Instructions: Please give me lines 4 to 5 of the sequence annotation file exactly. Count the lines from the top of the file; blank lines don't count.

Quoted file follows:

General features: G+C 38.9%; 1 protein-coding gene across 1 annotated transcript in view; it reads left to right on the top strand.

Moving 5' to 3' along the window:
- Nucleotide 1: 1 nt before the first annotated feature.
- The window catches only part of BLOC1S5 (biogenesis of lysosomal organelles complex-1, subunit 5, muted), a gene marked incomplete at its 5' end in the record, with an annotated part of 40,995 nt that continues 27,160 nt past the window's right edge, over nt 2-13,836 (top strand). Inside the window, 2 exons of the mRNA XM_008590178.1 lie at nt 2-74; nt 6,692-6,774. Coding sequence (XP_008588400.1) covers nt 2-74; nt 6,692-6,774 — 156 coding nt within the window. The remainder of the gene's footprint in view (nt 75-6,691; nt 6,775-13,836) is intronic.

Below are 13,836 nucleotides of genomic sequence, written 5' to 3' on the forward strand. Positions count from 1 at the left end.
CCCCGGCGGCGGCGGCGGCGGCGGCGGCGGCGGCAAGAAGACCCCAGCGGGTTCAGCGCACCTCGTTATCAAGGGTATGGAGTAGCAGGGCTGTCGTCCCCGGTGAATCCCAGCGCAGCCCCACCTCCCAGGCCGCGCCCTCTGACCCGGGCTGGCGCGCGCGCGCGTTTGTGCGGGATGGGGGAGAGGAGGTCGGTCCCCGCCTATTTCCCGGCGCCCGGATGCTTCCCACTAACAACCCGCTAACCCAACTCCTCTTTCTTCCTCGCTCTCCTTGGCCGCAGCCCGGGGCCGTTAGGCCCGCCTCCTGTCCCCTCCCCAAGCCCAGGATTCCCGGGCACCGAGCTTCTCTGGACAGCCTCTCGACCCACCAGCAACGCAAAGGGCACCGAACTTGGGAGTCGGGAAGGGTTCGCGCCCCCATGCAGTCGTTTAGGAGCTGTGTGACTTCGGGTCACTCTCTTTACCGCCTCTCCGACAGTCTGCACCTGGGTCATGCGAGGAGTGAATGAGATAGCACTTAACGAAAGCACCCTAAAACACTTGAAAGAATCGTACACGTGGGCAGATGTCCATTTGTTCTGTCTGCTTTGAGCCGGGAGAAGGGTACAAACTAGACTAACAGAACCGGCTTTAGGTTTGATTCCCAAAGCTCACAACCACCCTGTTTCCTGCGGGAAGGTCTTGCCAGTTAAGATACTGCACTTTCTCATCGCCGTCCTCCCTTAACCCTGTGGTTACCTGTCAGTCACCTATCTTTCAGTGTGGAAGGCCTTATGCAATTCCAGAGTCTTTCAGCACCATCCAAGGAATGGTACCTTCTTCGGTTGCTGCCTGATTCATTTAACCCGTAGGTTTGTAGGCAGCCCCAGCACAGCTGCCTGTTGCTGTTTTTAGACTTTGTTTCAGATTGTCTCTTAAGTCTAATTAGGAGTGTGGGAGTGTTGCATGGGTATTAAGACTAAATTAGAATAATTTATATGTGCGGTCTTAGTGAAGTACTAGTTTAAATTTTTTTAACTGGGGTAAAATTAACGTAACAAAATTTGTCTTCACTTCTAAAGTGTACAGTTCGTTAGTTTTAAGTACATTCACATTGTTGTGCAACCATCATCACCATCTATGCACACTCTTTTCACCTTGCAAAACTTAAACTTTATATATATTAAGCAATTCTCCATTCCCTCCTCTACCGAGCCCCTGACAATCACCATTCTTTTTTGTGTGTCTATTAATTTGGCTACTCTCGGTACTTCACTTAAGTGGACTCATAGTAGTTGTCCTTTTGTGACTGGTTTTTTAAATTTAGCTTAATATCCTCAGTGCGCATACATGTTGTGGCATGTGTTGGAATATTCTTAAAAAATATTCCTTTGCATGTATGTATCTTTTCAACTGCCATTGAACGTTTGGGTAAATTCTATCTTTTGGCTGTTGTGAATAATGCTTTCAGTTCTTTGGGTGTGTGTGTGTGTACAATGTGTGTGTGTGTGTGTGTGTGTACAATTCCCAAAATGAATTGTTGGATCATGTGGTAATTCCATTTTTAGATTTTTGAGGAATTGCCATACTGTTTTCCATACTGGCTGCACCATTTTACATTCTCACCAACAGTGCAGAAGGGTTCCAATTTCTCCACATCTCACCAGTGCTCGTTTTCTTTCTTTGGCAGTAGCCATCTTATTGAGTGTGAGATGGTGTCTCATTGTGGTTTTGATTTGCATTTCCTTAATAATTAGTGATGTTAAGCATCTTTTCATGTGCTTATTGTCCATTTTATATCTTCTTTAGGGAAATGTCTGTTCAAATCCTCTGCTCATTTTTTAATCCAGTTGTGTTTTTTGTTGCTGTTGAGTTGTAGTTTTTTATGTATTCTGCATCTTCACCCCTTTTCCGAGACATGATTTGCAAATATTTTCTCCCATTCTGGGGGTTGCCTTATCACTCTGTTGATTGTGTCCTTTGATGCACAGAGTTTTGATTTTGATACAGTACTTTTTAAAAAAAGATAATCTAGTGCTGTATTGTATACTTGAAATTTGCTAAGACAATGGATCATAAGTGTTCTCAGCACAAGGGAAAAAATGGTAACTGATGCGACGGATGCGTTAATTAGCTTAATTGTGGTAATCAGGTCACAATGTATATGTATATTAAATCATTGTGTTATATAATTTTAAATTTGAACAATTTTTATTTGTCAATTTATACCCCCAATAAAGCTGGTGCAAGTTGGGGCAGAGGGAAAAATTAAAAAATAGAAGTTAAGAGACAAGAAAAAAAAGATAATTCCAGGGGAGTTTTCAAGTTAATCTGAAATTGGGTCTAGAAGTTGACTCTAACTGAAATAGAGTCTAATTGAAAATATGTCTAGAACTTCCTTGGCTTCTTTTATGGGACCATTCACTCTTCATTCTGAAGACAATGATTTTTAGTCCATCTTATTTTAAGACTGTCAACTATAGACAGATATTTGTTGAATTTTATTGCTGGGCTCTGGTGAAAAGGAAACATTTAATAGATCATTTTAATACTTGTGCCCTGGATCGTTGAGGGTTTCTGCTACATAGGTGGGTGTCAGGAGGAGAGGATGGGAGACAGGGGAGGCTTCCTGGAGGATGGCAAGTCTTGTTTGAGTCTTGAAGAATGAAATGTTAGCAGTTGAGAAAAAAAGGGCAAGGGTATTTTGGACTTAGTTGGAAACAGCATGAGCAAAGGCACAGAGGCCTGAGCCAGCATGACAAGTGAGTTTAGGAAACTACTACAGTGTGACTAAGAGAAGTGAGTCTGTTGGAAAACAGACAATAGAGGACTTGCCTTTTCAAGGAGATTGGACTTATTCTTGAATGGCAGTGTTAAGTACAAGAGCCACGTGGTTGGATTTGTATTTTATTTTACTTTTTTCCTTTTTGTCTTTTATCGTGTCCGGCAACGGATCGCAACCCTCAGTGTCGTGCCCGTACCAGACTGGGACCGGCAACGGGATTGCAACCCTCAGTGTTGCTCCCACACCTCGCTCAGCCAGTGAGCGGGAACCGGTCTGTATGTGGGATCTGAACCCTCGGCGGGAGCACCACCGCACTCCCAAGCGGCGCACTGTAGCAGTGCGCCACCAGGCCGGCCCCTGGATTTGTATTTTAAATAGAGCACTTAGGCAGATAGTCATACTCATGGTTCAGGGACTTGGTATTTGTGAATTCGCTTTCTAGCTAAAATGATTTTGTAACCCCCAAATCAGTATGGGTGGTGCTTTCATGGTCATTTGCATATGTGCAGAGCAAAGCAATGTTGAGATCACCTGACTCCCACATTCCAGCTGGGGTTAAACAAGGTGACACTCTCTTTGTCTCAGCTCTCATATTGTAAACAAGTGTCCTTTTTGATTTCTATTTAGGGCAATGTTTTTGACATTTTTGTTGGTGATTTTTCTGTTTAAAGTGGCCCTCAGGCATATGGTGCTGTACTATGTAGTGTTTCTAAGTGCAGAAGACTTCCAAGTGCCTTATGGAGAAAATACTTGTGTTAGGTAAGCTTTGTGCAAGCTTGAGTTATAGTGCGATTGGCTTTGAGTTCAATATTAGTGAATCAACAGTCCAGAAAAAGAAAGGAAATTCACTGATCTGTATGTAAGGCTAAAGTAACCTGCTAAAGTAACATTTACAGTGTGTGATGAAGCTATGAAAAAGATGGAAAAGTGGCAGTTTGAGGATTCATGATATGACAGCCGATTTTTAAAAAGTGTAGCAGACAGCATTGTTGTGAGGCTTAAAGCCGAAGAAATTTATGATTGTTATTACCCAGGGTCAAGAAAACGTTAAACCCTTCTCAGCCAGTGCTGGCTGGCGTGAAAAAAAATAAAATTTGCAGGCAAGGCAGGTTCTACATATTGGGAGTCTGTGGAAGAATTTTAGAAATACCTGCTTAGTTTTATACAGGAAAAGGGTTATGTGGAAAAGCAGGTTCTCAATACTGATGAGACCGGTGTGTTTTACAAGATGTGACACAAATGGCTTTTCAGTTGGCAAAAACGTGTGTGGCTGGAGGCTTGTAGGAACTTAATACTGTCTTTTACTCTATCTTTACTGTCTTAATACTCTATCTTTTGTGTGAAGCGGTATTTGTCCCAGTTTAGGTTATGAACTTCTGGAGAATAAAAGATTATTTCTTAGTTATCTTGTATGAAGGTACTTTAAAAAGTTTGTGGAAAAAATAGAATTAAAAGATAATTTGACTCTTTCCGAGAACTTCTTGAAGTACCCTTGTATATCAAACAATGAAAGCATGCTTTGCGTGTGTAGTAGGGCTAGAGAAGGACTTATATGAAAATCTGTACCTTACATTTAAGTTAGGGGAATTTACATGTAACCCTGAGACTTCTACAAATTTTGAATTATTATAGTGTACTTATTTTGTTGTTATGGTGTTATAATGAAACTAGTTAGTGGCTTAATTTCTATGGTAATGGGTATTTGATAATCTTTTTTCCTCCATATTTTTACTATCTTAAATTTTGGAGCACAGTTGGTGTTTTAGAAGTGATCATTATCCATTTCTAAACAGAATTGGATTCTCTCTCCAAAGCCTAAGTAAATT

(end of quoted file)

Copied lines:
- The window catches only part of BLOC1S5 (biogenesis of lysosomal organelles complex-1, subunit 5, muted), a gene marked incomplete at its 5' end in the record, with an annotated part of 40,995 nt that continues 27,160 nt past the window's right edge, over nt 2-13,836 (top strand). Inside the window, 2 exons of the mRNA XM_008590178.1 lie at nt 2-74; nt 6,692-6,774. Coding sequence (XP_008588400.1) covers nt 2-74; nt 6,692-6,774 — 156 coding nt within the window. The remainder of the gene's footprint in view (nt 75-6,691; nt 6,775-13,836) is intronic.

Below are 13,836 nucleotides of genomic sequence, written 5' to 3' on the forward strand. Positions count from 1 at the left end.